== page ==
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Violent and legal: The shocking ways school kids are being pinned down, isolated against their will

For more than a decade, mental-health facilities and other institutions have worked to curtail the practice of physically restraining children or isolating them in rooms against their will. Indeed, federal rules restrict those practices in nearly all institutions that receive money from Washington to help the young —including hospitals, nursing homes and psychiatric centers.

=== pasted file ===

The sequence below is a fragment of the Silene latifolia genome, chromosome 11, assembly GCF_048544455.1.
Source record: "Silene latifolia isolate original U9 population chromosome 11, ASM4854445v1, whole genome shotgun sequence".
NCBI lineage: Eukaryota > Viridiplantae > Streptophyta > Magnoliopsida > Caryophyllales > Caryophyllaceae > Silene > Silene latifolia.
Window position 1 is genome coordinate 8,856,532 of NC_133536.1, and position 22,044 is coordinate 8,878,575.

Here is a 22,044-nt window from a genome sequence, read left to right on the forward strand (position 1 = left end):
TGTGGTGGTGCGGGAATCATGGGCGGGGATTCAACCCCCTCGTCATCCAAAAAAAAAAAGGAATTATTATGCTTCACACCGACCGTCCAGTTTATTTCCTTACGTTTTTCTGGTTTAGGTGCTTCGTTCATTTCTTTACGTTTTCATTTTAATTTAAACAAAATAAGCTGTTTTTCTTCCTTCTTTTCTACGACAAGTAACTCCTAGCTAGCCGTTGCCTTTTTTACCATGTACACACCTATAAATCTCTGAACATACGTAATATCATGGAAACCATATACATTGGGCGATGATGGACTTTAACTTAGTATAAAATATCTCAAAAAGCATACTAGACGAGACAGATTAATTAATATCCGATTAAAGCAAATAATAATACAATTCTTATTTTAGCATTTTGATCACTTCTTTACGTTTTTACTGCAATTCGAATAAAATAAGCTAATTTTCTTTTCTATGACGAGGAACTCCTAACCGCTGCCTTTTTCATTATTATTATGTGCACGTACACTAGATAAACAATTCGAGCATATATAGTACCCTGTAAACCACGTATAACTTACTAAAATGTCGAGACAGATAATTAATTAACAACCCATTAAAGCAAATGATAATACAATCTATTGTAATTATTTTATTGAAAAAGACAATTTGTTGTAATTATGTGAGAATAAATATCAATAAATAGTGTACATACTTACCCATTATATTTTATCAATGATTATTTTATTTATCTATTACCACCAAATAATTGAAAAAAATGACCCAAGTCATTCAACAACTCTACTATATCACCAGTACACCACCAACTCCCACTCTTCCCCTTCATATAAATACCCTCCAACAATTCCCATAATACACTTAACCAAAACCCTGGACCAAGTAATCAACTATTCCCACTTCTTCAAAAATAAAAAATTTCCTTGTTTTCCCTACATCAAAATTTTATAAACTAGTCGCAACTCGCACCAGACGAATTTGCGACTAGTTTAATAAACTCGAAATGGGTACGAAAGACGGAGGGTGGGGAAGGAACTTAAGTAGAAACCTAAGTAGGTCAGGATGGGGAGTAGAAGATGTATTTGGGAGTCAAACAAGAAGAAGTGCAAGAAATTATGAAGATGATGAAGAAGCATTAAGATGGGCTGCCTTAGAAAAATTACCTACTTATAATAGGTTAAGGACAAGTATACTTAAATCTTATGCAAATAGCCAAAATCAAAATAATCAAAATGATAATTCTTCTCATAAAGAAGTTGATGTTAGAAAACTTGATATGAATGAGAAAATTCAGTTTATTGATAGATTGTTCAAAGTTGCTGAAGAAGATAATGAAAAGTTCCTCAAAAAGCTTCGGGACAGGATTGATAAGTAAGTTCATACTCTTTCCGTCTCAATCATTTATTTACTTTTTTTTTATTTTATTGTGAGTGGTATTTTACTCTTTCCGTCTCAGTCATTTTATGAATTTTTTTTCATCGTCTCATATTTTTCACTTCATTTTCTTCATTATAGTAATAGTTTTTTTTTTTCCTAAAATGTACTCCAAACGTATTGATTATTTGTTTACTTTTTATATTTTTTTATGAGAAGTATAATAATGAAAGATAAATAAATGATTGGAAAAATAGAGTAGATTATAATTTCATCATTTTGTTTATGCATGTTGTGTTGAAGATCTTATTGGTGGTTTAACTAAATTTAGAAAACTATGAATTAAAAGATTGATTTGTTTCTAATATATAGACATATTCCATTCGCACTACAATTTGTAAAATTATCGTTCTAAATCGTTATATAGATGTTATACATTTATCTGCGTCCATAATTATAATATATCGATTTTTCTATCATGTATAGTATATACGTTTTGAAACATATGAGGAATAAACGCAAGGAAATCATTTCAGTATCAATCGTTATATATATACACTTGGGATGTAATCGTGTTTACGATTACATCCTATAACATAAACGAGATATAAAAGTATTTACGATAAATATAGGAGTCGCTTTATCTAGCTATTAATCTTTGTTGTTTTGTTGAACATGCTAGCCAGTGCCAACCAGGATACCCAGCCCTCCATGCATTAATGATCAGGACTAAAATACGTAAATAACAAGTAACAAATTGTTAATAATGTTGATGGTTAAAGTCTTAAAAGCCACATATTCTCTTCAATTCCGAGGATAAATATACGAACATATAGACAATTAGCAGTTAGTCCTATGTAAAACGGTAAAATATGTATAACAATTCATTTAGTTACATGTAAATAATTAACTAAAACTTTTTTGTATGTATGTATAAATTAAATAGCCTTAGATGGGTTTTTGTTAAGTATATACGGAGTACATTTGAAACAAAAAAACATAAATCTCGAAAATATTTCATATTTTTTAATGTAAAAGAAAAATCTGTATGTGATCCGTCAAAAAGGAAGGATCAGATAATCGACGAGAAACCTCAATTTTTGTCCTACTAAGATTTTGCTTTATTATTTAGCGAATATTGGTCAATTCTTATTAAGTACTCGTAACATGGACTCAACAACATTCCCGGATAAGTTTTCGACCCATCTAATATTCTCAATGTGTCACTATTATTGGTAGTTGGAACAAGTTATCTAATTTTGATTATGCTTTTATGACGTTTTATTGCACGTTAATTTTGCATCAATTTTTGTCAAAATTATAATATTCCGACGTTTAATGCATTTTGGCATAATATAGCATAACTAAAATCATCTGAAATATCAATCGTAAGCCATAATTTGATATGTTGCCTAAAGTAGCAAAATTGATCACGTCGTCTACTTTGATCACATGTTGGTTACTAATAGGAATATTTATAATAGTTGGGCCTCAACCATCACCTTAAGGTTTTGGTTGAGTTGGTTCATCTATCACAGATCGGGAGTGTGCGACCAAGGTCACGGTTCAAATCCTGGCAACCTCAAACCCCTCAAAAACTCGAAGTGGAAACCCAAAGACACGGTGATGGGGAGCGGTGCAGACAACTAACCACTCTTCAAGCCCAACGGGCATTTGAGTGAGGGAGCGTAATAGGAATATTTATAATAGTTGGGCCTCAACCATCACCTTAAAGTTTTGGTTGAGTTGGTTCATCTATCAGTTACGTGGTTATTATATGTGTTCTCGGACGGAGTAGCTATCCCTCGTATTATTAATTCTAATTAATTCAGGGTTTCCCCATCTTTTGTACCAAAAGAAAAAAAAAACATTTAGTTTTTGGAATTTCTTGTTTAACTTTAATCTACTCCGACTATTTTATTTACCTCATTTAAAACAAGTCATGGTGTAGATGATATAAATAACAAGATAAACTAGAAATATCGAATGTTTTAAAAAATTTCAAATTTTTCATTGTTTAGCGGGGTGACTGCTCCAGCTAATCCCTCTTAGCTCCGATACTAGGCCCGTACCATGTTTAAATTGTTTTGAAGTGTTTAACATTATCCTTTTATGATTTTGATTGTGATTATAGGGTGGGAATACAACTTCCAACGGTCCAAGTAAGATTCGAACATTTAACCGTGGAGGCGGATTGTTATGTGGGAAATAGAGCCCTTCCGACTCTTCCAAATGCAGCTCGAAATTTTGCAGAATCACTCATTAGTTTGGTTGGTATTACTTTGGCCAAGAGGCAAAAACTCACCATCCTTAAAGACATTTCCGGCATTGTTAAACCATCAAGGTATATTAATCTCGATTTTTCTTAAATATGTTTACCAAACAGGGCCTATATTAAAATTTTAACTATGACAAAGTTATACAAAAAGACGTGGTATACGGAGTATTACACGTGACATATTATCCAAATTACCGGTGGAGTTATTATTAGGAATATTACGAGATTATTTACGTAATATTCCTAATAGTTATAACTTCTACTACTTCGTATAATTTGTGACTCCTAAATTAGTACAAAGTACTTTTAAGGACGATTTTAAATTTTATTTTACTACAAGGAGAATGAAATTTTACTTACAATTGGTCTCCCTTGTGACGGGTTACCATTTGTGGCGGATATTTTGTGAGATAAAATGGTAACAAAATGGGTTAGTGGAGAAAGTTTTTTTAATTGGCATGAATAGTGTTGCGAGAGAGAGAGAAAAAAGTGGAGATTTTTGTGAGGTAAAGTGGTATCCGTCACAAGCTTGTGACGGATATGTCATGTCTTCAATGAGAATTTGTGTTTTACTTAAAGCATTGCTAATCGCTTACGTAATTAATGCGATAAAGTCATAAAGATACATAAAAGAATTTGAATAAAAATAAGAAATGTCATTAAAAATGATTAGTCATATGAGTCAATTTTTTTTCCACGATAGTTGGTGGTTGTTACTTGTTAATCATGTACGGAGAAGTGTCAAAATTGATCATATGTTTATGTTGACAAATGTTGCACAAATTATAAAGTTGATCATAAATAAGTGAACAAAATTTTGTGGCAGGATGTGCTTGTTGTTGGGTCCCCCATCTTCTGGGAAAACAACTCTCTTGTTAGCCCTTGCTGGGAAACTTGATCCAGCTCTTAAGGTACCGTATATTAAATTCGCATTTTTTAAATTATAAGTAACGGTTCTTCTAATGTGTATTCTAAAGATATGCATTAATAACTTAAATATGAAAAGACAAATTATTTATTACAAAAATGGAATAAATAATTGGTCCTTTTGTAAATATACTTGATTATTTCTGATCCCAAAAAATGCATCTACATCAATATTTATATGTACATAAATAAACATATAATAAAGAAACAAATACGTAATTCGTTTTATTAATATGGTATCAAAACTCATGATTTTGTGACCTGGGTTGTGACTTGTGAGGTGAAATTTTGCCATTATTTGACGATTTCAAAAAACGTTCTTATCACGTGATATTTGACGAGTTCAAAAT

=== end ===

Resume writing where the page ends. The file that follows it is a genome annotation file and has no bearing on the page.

But such limits don't apply to public schools.

The practices — which have included pinning uncooperative children facedown on the floor, locking them in dark closets and tying them up with straps, handcuffs, bungee cords or even duct tape — were used more than 267,000 times nationwide in the 2012 school year, a ProPublica analysis of new federal data shows. Three-quarters of the students restrained had physical, emotional or intellectual disabilities.

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